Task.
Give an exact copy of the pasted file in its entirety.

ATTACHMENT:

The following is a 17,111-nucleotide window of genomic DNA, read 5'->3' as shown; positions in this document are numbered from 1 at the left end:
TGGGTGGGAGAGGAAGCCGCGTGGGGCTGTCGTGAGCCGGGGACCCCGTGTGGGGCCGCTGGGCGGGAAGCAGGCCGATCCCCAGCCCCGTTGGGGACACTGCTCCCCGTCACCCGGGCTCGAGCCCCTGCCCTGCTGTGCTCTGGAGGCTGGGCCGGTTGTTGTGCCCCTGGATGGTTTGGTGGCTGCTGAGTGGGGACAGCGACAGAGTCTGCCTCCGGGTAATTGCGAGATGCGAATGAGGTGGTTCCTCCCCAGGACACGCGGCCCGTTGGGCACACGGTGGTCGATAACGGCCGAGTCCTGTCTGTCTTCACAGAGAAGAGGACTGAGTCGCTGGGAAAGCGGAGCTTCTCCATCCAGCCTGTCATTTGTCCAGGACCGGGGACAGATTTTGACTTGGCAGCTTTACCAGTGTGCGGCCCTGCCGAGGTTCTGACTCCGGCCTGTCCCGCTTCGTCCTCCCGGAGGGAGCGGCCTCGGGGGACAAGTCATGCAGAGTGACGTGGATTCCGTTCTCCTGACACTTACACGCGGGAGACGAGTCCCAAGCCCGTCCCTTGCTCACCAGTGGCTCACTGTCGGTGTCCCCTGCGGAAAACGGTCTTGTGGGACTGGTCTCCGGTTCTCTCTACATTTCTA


The following is a 17,111-nucleotide window of genomic DNA, read 5'->3' as shown; positions in this document are numbered from 1 at the left end:
TGGGTGGGAGAGGAAGCCGCGTGGGGCTGTCGTGAGCCGGGGACCCCGTGTGGGGCCGCTGGGCGGGAAGCAGGCCGATCCCCAGCCCCGTTGGGGACACTGCTCCCCGTCACCCGGGCTCGAGCCCCTGCCCTGCTGTGCTCTGGAGGCTGGGCCGGTTGTTGTGCCCCTGGATGGTTTGGTGGCTGCTGAGTGGGGACAGCGACAGAGTCTGCCTCCGGGTAATTGCGAGATGCGAATGAGGTGGTTCCTCCCCAGGACACGCGGCCCGTTGGGCACACGGTGGTCGATAACGGCCGAGTCCTGTCTGTCTTCACAGAGAAGAGGACTGAGTCGCTGGGAAAGCGGAGCTTCTCCATCCAGCCTGTCATTTGTCCAGGACCGGGGACAGATTTTGACTTGGCAGCTTTACCAGTGTGCGGCCCTGCCGAGGTTCTGACTCCGGCCTGTCCCGCTTCGTCCTCCCGGAGGGAGCGGCCTCGGGGGACAAGTCATGCAGAGTGACGTGGATTCCGTTCTCCTGACACTTACACGCGGGAGACGAGTCCCAAGCCCGTCCCTTGCTCACCAGTGGCTCACTGTCGGTGTCCCCTGCGGAAAACGGTCTTGTGGGACTGGTCTCCGGTTCTCTCTACATTTCTA